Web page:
In its third funding cycle (2017-2021), PSUP has developed the Montego Bay Participatory Informal Settlements Upgrading Framework (MoBay-PISUF) as a way of localizing the PSUP global programme approach aimed at fostering community driven development through an enabling environment for policy creation and implementation while mobilizing resources and developing informal settlement upgrading strategies.
MoBay-PISUF is therefore a multi-stakeholder platform to crowd in diverse partners and resources to deliver sustainable and continued long term engagement with public and private sectors, as well as national and international partners. It aims to give agency to residents of informal settlements to revitalize their living environment by bringing them at the centre of the development process to manage, contribute and participate in the upgrading process. The framework is planned to be formerly established through a tripartite agreement between Participatory Slum Upgrading Programme (PSUP) of UN-Habitat, Tourism Enhancement Fund (TEF), St James Municipal Cooperation (SJMC) and Sandals Foundation (SF). The partnership has been delayed as due to global pandemic, Covid19.
COVID-19 is having an unprecedented impact on all countries, both in terms of prompting the scaling of public health preparedness and response, protection of vulnerable populations and requiring mitigation of broader social and economic impacts. Low-income and crisis-affected countries are following a global pattern of attempting to interrupt further spread of COVID-19 through various measures including complete or partial lockdown of countries or specific regions and cities.
More than half of the urban population in Jamaica is considered to live in informal settlements. With 71 squatter settlements, Montego Bay has the highest number of people living in these conditions,  many of which are in Canterbury, North Gully and Grange Pen areas.  These areas have high density with an average household size of 4 persons who are living overcrowded housing. They lack proper  bathroom facilities, often sharing public toilets. The few persons who were employed are now out of work due to business closure, plunging the communities into deeper unemployment and exposure to malnutrition due to lack of basic services and high rate of unemployment, supply of essential food and basic services has become critical to prevent outbreak of COVID19 in  these settlements.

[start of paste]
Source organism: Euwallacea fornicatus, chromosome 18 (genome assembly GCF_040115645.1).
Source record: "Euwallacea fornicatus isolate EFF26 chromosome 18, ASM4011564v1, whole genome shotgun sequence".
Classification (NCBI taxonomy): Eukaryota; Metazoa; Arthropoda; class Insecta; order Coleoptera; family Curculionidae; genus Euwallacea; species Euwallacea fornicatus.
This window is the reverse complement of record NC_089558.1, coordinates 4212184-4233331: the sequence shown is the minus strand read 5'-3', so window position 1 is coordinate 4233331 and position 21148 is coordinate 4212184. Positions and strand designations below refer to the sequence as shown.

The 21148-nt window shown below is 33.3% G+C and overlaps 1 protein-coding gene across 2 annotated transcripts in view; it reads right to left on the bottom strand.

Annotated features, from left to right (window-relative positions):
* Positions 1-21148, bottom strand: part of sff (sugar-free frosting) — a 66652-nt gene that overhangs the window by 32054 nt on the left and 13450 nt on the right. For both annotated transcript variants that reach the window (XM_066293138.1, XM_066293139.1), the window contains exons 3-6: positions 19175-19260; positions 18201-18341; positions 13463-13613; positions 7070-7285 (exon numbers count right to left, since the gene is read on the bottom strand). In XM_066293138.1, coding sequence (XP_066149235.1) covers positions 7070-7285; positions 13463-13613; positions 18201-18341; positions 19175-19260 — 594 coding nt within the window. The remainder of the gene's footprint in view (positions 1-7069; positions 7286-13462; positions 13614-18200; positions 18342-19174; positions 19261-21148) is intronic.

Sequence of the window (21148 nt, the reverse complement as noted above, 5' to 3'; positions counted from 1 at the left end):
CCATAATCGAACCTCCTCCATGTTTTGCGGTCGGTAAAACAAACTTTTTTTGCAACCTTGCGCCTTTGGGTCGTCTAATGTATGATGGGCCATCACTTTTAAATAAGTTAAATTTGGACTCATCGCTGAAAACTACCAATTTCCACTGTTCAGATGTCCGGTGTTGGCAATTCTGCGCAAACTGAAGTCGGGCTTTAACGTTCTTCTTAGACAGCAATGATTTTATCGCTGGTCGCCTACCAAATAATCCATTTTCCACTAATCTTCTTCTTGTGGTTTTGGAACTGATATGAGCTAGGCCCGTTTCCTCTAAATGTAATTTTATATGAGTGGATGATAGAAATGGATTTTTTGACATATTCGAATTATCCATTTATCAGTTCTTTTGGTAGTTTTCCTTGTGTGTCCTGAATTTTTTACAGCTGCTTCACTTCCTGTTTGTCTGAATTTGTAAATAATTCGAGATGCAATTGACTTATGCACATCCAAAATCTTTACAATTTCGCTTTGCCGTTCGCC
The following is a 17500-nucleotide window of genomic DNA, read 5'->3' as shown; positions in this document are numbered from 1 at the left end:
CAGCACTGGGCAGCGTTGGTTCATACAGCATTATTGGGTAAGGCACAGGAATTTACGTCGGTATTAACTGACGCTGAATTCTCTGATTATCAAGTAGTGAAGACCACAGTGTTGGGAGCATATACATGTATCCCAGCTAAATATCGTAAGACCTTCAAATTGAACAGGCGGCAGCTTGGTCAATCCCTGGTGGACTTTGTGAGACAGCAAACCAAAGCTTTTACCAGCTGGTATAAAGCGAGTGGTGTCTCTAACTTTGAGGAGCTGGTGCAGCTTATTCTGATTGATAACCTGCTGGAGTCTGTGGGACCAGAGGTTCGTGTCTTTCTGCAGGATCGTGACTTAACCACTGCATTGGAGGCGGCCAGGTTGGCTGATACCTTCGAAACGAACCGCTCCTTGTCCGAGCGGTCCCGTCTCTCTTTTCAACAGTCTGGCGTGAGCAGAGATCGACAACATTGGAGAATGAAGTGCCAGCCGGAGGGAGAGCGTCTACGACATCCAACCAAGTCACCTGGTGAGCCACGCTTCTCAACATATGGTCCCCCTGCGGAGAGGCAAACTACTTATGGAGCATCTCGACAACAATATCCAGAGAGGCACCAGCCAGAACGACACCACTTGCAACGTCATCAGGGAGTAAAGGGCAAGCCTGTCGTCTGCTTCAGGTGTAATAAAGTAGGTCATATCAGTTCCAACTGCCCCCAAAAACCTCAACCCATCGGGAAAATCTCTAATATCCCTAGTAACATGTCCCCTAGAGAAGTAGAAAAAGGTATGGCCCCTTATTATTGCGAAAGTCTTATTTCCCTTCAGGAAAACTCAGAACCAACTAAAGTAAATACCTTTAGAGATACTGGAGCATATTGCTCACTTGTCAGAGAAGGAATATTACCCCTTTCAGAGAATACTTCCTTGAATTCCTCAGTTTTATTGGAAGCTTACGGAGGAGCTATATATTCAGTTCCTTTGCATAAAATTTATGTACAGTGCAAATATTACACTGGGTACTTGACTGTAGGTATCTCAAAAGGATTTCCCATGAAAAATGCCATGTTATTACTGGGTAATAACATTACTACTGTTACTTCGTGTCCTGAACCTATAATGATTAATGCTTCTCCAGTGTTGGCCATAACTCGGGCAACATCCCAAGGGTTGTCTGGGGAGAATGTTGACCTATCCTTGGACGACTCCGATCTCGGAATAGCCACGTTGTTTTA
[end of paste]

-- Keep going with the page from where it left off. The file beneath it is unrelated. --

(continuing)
The principle approaches for reducing COVID-19 transmission in Montego Bay are:

  • Increasing physical distance and improve hygiene. The tactics used will differ in informal settlements where there are acute challenges around space, water, and sanitation, and where people have an increased risk of eviction and livelihoods are precarious. 
  • Financial and nonfinancial resources (e.g. information, equipment, supportive policy making) are urgently needed to enable residents to develop and implement area-based strategies.